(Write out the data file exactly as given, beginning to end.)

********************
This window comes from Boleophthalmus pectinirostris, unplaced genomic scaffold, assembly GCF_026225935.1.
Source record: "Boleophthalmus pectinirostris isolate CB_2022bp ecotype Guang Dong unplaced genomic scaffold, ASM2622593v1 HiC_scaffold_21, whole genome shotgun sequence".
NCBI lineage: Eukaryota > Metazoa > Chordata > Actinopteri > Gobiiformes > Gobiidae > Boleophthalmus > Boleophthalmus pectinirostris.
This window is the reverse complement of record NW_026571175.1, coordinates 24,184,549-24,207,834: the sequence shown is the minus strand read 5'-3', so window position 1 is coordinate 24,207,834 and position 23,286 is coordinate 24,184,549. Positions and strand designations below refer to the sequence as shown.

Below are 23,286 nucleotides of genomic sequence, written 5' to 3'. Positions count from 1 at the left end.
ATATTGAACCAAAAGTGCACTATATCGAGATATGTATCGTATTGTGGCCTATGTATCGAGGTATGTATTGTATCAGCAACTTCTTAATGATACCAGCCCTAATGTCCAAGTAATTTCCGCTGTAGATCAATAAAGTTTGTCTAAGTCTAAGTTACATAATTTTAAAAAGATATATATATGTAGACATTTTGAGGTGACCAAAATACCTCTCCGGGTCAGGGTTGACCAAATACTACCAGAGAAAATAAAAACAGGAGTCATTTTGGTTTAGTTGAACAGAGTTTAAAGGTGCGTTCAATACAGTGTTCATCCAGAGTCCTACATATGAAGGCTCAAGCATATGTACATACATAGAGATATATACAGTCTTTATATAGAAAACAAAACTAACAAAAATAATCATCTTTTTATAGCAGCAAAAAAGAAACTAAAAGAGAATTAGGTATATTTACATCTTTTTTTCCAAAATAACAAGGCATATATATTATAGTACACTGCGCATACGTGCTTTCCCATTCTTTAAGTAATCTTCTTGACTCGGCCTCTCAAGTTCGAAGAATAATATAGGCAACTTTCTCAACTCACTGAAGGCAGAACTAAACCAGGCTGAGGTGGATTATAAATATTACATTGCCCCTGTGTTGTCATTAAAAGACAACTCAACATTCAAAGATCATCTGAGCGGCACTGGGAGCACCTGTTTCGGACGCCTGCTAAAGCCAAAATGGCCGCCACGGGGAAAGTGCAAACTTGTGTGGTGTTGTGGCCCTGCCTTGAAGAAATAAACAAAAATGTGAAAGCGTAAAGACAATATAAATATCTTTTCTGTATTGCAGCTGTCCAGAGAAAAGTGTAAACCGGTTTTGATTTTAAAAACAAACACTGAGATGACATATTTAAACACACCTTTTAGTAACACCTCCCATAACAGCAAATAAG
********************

This window comes from Boleophthalmus pectinirostris, unplaced genomic scaffold, assembly GCF_026225935.1.
Source record: "Boleophthalmus pectinirostris isolate CB_2022bp ecotype Guang Dong unplaced genomic scaffold, ASM2622593v1 HiC_scaffold_21, whole genome shotgun sequence".
NCBI lineage: Eukaryota > Metazoa > Chordata > Actinopteri > Gobiiformes > Gobiidae > Boleophthalmus > Boleophthalmus pectinirostris.
This window is the reverse complement of record NW_026571175.1, coordinates 24,184,549-24,207,834: the sequence shown is the minus strand read 5'-3', so window position 1 is coordinate 24,207,834 and position 23,286 is coordinate 24,184,549. Positions and strand designations below refer to the sequence as shown.

Below are 23,286 nucleotides of genomic sequence, written 5' to 3'. Positions count from 1 at the left end.
ATATTGAACCAAAAGTGCACTATATCGAGATATGTATCGTATTGTGGCCTATGTATCGAGGTATGTATTGTATCAGCAACTTCTTAATGATACCAGCCCTAATGTCCAAGTAATTTCCGCTGTAGATCAATAAAGTTTGTCTAAGTCTAAGTTACATAATTTTAAAAAGATATATATATGTAGACATTTTGAGGTGACCAAAATACCTCTCCGGGTCAGGGTTGACCAAATACTACCAGAGAAAATAAAAACAGGAGTCATTTTGGTTTAGTTGAACAGAGTTTAAAGGTGCGTTCAATACAGTGTTCATCCAGAGTCCTACATATGAAGGCTCAAGCATATGTACATACATAGAGATATATACAGTCTTTATATAGAAAACAAAACTAACAAAAATAATCATCTTTTTATAGCAGCAAAAAAGAAACTAAAAGAGAATTAGGTATATTTACATCTTTTTTTCCAAAATAACAAGGCATATATATTATAGTACACTGCGCATACGTGCTTTCCCATTCTTTAAGTAATCTTCTTGACTCGGCCTCTCAAGTTCGAAGAATAATATAGGCAACTTTCTCAACTCACTGAAGGCAGAACTAAACCAGGCTGAGGTGGATTATAAATATTACATTGCCCCTGTGTTGTCATTAAAAGACAACTCAACATTCAAAGATCATCTGAGCGGCACTGGGAGCACCTGTTTCGGACGCCTGCTAAAGCCAAAATGGCCGCCACGGGGAAAGTGCAAACTTGTGTGGTGTTGTGGCCCTGCCTTGAAGAAATAAACAAAAATGTGAAAGCGTAAAGACAATATAAATATCTTTTCTGTATTGCAGCTGTCCAGAGAAAAGTGTAAACCGGTTTTGATTTTAAAAACAAACACTGAGATGACATATTTAAACACACCTTTTAGTAACACCTCCCATAACAGCAAATAAG